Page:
So now we all know that some men who are football players, some who are messy and some who are rabbis, can all be gay. And that the fact that they have sexual partners of the same gender is not what defines them.

And there are some men who wear nail polish. And change colors frequently, and with great pleasure.

But I draw the line at mint green. A days ago David showed me his latest color, his nails were mint green. Reminded me of medical scrubs, bad memories. Better to go back to the purple or maybe try a new shade, I suggested, how about deep pink?

David looked up at me as if I was crazy, “Mom, I am not that gay”.

O.K., so I don’t totally get the gay male thing yet. But I accept it, and I accept him, purple nail polish yes, mint green no, his color choices don’t define him either.






Filed under Adult Kids, Family, Gay Sons, LGBT, Moms, Parenting, Raising Kids

Five Things New Grads Must Know About the Secret Language of 1st Job Bosses

Female lawyer working in office

In late August of 1981, when I started as a new associate at Big Law Firm, I did not realize that the senior lawyers at the firm, the Big Bosses who held my legal career in their hands, the ones who would supervise me and assign me work, spoke, like Big Bosses in businesses everywhere, in their Very Own Secret Language.

If you are soon to begin or just starting a new job as a recent graduate of college or other temple of higher learning, you may not be familiar with this Secret Language either.  And while to the uninitiated it may sound as if your new Big Bosses are actually speaking in English, and in fact may use many common English words, what they say to you does not mean what you might think it does.

What you Really Need if you are to Succeed in your First Job as a New Grad is a Dictionary of Big Boss Language.

The earlier in your career, you can correctly interpret what is being said to you by a Big Boss, the better. Here is a handy Guide to get you started on the path to office life success.

1. Your First Assignment.

After a few day of orientation as a young associate, you receive an email from Mr. Important Partner – “When you have a minute, can you please stop by my office?”

Possible Interpretation:

It is o.k. to finish your coffee, and then walk down the hall to the office of Mr. Important Partner to see what he wants.

Actual Big Boss Translation:

Get up from your chair immediately and walk as fast as you can to the office of Mr. Important Partner. Your idea of “when you have a minute” has changed forever.

2. Description of the Project.

Mr. Important Partner describes the research he needs you to do, saying “This shouldn’t take you long.”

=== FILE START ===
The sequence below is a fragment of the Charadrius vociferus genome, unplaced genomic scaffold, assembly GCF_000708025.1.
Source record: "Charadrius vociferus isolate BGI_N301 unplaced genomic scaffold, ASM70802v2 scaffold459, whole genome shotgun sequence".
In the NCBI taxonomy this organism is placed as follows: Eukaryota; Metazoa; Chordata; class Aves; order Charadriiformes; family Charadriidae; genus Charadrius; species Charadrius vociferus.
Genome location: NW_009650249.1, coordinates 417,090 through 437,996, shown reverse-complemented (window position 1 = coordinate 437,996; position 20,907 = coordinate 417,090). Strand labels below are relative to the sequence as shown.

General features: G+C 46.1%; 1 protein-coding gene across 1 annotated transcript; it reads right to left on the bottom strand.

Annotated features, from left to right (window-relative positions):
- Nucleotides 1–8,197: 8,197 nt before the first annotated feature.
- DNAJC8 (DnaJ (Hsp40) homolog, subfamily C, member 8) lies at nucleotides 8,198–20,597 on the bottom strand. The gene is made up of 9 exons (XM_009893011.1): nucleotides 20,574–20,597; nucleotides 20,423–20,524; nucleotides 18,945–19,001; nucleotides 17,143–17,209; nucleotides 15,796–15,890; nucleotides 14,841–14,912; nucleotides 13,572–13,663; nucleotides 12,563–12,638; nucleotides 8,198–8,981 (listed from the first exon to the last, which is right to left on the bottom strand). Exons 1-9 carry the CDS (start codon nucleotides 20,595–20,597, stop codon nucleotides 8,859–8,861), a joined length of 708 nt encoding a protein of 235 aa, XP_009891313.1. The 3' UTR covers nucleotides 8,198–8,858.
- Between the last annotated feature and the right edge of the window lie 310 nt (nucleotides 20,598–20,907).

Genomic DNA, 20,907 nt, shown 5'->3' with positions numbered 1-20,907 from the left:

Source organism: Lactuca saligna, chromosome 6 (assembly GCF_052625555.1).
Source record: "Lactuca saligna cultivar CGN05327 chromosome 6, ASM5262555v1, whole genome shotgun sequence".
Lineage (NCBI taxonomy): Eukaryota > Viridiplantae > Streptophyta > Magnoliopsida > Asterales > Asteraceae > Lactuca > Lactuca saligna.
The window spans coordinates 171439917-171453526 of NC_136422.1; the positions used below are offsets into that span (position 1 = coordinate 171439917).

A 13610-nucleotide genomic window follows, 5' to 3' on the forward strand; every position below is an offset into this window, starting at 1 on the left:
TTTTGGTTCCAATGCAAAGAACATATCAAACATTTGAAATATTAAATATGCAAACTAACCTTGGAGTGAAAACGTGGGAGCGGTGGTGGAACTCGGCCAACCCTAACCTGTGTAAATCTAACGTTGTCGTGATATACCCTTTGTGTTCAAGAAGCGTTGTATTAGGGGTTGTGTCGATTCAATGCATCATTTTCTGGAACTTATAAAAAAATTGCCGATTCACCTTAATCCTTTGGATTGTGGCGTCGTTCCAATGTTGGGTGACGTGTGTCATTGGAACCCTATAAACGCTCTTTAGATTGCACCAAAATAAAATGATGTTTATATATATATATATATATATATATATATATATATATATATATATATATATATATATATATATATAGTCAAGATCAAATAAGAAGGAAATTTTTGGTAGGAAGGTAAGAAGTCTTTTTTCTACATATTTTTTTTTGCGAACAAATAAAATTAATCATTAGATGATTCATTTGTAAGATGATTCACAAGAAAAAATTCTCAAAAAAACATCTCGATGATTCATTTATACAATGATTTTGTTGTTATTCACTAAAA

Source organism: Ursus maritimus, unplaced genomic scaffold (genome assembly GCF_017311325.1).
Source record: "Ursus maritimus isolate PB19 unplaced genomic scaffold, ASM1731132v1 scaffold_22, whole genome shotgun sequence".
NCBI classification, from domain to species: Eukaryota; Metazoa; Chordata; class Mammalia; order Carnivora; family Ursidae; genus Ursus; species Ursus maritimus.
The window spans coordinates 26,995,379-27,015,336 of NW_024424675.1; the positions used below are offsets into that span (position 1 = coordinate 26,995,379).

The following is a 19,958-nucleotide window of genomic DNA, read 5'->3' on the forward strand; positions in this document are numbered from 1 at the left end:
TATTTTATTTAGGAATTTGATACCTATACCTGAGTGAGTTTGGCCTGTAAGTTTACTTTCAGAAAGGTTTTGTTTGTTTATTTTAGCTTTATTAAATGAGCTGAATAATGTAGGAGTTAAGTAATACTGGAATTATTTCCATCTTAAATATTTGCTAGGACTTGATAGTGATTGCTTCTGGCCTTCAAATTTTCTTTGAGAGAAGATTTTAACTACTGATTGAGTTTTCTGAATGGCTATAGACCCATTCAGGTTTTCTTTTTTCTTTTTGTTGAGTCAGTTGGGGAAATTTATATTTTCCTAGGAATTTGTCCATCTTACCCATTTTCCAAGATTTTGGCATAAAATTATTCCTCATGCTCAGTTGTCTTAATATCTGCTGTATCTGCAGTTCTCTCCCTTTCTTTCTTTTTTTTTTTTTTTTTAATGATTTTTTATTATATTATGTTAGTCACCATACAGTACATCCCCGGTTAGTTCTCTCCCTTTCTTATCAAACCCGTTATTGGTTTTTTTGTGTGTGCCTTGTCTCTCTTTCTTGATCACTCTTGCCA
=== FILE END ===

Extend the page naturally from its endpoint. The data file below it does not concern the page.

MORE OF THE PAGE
Possible Interpretation:

This is a straightforward assignment that you should be able to complete in a reasonable amount of time.

Actual Big Boss Translation:

I have just assigned you a ridiculously complex research project, similar to the kind I used to whip out in record time when I was a young associate. You better do the same if you want a future here at “Oppressed, Outstanding and Overworked.”  No pressure.

3. How Long Will it Take you to Complete the Project.

The next day, Ms. New Partner calls you in to her office, asks you to look into a question for one of her clients, and tells you “Don’t spend too much time on this.”

Possible Interpretation:

This project is not that important.

Actual Big Boss Translation:

This project is critically important but my key client always questions the amount of hours he gets billed for associate research. So you must prepare an acutely insightful analysis in response to my client’s question in the shortest possible time. Hint: Do not come back and tell me it took you six hours, I can only bill the client two hours for your work. Got it?

4. Why your New Office is Next Door to the Office of a Big Boss.

You have been assigned a Tiny Office which happens to be next door to the Very Large Corner Office of Mr. Very Senior Partner who likes to Talk Very Loudly on his speaker phone to his Very Important Clients. One afternoon you overhear him saying to a Very Important Client – “Jack, the law in this area is evolving. You make a very interesting point; let me get back to you on this.”

Possible Interpretation:

Mr. Very Senior Partner is an expert in his area of legal specialty, recognizes changing legal trends and enjoys challenging analyses.

Actual Big Boss Translation:

I have no f-ing clue what you are talking about, Mr. Very Important Client. I have not done my own legal research in years. But sitting in the Tiny Office right next to mine is a Very Young Lawyer whose name I do not know but who is going to research your absurdly difficult question as soon as possible for me so I can get back to you and take full credit for the answer.

You wait five seconds, 5, 4, 3, 2, 1, as you hear Mr. Very Senior Partner rise out of his office chair, leave his office, and then duck his head into yours and say -“uh (can’t recall your name, if he ever knew it), can you step into my office?”

5. Your Completed Project is Rarely Complete.

In your second week at Big Law Firm, with a mix of pride and trepidation, you email your first research memo to Ms. Eager Beaver I-Better-Make-Partner for her review. A few hours later, she emails you back, “I only have a few edits on your Memo. Please come by to discuss.”

Possible Interpretation:

Wow, she liked my Memo. She only made a few changes. I must be getting this Big Law Firm thing right!

Actual Big Boss Translation:

You promptly walk to her office (see lesson learned in #1 above) and she hands you back a mark-up of your draft Memo.